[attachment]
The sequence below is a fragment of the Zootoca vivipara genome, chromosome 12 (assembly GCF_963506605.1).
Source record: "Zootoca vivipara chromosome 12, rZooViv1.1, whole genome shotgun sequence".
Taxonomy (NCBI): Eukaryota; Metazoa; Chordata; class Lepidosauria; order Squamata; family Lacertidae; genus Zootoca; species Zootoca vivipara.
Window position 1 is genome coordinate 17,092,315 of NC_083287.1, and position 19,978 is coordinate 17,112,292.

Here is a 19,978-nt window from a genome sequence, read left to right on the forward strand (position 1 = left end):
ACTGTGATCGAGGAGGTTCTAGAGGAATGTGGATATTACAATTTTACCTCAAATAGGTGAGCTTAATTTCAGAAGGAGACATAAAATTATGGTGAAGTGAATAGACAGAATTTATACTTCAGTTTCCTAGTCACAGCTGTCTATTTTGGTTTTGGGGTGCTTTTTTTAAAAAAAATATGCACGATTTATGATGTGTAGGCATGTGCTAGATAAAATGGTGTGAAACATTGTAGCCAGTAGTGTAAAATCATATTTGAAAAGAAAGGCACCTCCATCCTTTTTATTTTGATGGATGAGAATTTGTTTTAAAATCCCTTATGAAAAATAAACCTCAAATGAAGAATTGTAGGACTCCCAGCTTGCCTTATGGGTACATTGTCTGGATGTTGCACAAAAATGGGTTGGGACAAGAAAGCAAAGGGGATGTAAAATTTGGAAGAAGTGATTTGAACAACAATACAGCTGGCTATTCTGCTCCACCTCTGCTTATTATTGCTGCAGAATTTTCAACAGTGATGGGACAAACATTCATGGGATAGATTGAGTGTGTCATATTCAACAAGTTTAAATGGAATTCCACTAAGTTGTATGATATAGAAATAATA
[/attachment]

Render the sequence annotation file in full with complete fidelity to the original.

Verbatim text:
The sequence below is a fragment of the Zootoca vivipara genome, chromosome 12 (assembly GCF_963506605.1).
Source record: "Zootoca vivipara chromosome 12, rZooViv1.1, whole genome shotgun sequence".
Taxonomy (NCBI): Eukaryota; Metazoa; Chordata; class Lepidosauria; order Squamata; family Lacertidae; genus Zootoca; species Zootoca vivipara.
Window position 1 is genome coordinate 17,092,315 of NC_083287.1, and position 19,978 is coordinate 17,112,292.

Here is a 19,978-nt window from a genome sequence, read left to right on the forward strand (position 1 = left end):
ACTGTGATCGAGGAGGTTCTAGAGGAATGTGGATATTACAATTTTACCTCAAATAGGTGAGCTTAATTTCAGAAGGAGACATAAAATTATGGTGAAGTGAATAGACAGAATTTATACTTCAGTTTCCTAGTCACAGCTGTCTATTTTGGTTTTGGGGTGCTTTTTTTAAAAAAAATATGCACGATTTATGATGTGTAGGCATGTGCTAGATAAAATGGTGTGAAACATTGTAGCCAGTAGTGTAAAATCATATTTGAAAAGAAAGGCACCTCCATCCTTTTTATTTTGATGGATGAGAATTTGTTTTAAAATCCCTTATGAAAAATAAACCTCAAATGAAGAATTGTAGGACTCCCAGCTTGCCTTATGGGTACATTGTCTGGATGTTGCACAAAAATGGGTTGGGACAAGAAAGCAAAGGGGATGTAAAATTTGGAAGAAGTGATTTGAACAACAATACAGCTGGCTATTCTGCTCCACCTCTGCTTATTATTGCTGCAGAATTTTCAACAGTGATGGGACAAACATTCATGGGATAGATTGAGTGTGTCATATTCAACAAGTTTAAATGGAATTCCACTAAGTTGTATGATATAGAAATAATA